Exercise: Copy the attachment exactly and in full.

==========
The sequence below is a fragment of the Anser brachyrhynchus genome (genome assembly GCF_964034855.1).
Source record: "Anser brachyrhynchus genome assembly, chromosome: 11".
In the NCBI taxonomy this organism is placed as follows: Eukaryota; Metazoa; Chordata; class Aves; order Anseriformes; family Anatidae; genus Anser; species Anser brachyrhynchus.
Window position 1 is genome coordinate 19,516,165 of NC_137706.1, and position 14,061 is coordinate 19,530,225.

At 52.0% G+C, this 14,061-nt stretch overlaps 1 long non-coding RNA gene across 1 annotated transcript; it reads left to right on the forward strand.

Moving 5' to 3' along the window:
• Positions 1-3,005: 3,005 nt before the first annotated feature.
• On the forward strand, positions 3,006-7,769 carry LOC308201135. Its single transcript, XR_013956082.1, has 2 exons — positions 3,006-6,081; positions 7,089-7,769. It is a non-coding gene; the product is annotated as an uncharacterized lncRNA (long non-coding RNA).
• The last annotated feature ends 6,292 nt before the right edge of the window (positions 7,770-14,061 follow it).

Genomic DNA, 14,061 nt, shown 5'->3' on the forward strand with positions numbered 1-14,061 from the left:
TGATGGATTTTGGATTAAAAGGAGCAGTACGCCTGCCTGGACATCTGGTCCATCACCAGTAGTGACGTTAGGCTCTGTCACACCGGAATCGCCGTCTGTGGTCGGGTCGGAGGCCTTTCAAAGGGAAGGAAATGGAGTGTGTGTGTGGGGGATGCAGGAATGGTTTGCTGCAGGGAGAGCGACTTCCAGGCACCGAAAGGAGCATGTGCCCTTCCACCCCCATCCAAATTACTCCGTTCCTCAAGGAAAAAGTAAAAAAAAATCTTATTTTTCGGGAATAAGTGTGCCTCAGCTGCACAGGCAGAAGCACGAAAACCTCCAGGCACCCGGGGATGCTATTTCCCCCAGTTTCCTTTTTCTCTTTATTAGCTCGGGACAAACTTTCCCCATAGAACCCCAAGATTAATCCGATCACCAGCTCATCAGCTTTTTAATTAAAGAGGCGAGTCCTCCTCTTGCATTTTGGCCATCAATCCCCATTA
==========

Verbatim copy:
The sequence below is a fragment of the Anser brachyrhynchus genome (genome assembly GCF_964034855.1).
Source record: "Anser brachyrhynchus genome assembly, chromosome: 11".
In the NCBI taxonomy this organism is placed as follows: Eukaryota; Metazoa; Chordata; class Aves; order Anseriformes; family Anatidae; genus Anser; species Anser brachyrhynchus.
Window position 1 is genome coordinate 19,516,165 of NC_137706.1, and position 14,061 is coordinate 19,530,225.

At 52.0% G+C, this 14,061-nt stretch overlaps 1 long non-coding RNA gene across 1 annotated transcript; it reads left to right on the forward strand.

Moving 5' to 3' along the window:
• Positions 1-3,005: 3,005 nt before the first annotated feature.
• On the forward strand, positions 3,006-7,769 carry LOC308201135. Its single transcript, XR_013956082.1, has 2 exons — positions 3,006-6,081; positions 7,089-7,769. It is a non-coding gene; the product is annotated as an uncharacterized lncRNA (long non-coding RNA).
• The last annotated feature ends 6,292 nt before the right edge of the window (positions 7,770-14,061 follow it).

Genomic DNA, 14,061 nt, shown 5'->3' on the forward strand with positions numbered 1-14,061 from the left:
TGATGGATTTTGGATTAAAAGGAGCAGTACGCCTGCCTGGACATCTGGTCCATCACCAGTAGTGACGTTAGGCTCTGTCACACCGGAATCGCCGTCTGTGGTCGGGTCGGAGGCCTTTCAAAGGGAAGGAAATGGAGTGTGTGTGTGGGGGATGCAGGAATGGTTTGCTGCAGGGAGAGCGACTTCCAGGCACCGAAAGGAGCATGTGCCCTTCCACCCCCATCCAAATTACTCCGTTCCTCAAGGAAAAAGTAAAAAAAAATCTTATTTTTCGGGAATAAGTGTGCCTCAGCTGCACAGGCAGAAGCACGAAAACCTCCAGGCACCCGGGGATGCTATTTCCCCCAGTTTCCTTTTTCTCTTTATTAGCTCGGGACAAACTTTCCCCATAGAACCCCAAGATTAATCCGATCACCAGCTCATCAGCTTTTTAATTAAAGAGGCGAGTCCTCCTCTTGCATTTTGGCCATCAATCCCCATTA